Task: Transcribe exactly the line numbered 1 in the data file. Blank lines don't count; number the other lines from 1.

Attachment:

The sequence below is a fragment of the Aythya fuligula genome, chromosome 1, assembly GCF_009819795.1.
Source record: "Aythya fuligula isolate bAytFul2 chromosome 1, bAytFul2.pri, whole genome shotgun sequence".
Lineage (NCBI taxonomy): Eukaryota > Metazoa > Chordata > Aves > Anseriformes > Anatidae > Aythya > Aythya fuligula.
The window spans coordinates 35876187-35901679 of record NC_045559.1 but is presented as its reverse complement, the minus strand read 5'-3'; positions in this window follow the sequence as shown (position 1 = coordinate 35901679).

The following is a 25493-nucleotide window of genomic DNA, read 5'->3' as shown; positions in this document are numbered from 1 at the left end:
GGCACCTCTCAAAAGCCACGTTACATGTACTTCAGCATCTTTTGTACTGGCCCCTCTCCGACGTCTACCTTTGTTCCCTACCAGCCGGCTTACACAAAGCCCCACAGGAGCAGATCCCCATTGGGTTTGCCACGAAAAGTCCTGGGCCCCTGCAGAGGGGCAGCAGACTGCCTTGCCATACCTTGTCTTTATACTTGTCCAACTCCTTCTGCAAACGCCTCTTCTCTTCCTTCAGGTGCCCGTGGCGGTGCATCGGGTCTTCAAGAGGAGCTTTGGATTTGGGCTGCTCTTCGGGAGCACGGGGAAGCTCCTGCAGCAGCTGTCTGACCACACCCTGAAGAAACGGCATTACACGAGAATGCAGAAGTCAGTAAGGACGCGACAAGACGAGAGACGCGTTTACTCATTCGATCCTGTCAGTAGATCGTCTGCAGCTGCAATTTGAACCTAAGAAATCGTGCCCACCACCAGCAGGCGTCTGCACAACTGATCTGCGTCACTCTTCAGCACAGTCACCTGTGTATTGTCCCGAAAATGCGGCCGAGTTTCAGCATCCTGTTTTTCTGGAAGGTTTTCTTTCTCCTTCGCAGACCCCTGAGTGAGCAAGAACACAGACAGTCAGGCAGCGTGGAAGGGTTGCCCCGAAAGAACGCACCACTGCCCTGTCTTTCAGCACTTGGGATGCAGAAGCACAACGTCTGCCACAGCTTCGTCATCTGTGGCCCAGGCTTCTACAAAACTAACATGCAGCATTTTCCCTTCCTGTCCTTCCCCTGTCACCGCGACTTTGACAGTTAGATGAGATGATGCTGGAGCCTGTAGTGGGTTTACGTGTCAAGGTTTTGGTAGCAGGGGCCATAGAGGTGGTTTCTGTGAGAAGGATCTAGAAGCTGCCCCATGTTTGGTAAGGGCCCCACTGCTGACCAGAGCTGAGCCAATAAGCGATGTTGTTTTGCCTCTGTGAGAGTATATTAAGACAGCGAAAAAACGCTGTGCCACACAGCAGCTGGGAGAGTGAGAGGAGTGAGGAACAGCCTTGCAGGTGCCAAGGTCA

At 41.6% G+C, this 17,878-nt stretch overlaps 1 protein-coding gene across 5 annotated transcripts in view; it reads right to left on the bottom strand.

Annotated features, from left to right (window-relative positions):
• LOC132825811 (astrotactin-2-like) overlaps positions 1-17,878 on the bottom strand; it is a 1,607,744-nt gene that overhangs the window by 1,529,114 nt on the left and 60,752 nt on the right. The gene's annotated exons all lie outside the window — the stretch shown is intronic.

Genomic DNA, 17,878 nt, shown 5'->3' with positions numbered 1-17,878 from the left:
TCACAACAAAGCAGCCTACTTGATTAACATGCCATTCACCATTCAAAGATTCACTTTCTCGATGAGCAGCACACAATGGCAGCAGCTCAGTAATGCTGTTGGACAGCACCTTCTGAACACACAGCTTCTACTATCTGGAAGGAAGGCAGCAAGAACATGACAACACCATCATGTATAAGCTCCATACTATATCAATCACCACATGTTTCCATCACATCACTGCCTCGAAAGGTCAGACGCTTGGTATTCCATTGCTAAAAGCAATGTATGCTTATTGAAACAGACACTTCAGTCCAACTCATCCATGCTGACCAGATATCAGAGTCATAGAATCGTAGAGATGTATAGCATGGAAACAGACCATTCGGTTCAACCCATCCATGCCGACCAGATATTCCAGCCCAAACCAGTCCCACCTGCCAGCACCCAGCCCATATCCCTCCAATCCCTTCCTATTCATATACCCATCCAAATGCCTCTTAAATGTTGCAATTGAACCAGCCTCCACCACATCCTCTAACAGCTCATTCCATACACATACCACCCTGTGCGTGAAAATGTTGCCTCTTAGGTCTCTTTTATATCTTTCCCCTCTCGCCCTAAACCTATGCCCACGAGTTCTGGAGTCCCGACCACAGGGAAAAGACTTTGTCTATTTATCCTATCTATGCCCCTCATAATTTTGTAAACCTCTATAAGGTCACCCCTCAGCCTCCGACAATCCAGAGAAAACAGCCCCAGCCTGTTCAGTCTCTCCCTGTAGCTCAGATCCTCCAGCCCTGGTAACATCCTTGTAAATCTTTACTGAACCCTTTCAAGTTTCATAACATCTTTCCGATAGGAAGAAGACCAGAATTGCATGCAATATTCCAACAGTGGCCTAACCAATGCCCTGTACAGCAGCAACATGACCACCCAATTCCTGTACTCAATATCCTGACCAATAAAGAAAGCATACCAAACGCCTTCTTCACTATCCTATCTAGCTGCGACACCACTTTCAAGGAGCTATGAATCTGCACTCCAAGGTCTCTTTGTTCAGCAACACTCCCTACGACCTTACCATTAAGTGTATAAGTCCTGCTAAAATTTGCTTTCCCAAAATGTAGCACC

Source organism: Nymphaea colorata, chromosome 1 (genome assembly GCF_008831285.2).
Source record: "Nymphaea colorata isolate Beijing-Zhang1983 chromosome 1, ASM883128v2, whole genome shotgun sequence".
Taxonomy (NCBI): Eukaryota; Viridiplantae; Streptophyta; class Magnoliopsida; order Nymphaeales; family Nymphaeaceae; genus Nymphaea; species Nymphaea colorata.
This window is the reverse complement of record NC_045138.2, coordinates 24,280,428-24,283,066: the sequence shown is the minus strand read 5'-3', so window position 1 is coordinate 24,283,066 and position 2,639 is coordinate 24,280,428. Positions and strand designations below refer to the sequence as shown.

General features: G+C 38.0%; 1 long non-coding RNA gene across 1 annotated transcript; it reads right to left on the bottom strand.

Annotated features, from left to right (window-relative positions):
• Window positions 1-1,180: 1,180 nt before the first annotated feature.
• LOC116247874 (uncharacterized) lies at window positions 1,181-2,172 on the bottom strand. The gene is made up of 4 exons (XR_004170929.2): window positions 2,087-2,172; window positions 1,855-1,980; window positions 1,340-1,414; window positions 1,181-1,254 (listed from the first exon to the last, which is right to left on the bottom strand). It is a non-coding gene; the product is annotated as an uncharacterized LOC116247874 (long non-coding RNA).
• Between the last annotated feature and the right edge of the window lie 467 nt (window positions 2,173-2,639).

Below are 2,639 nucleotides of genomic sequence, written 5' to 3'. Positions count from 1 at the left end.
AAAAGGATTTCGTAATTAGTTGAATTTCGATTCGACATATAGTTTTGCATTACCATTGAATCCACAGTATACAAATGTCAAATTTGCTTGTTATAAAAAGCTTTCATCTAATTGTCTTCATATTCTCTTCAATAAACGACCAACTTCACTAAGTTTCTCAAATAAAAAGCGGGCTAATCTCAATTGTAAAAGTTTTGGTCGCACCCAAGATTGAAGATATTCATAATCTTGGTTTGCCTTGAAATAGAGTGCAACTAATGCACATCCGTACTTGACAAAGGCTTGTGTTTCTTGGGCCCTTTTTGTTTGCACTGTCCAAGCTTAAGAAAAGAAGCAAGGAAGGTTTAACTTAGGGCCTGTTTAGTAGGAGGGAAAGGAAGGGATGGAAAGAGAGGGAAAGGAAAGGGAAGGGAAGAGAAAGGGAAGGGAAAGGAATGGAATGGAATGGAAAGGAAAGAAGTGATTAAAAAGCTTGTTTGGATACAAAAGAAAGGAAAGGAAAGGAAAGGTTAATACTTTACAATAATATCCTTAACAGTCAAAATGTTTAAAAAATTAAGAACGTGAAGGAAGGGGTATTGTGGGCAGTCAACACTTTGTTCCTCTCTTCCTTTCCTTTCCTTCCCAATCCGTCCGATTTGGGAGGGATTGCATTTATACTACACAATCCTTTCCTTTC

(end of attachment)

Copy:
The sequence below is a fragment of the Aythya fuligula genome, chromosome 1, assembly GCF_009819795.1.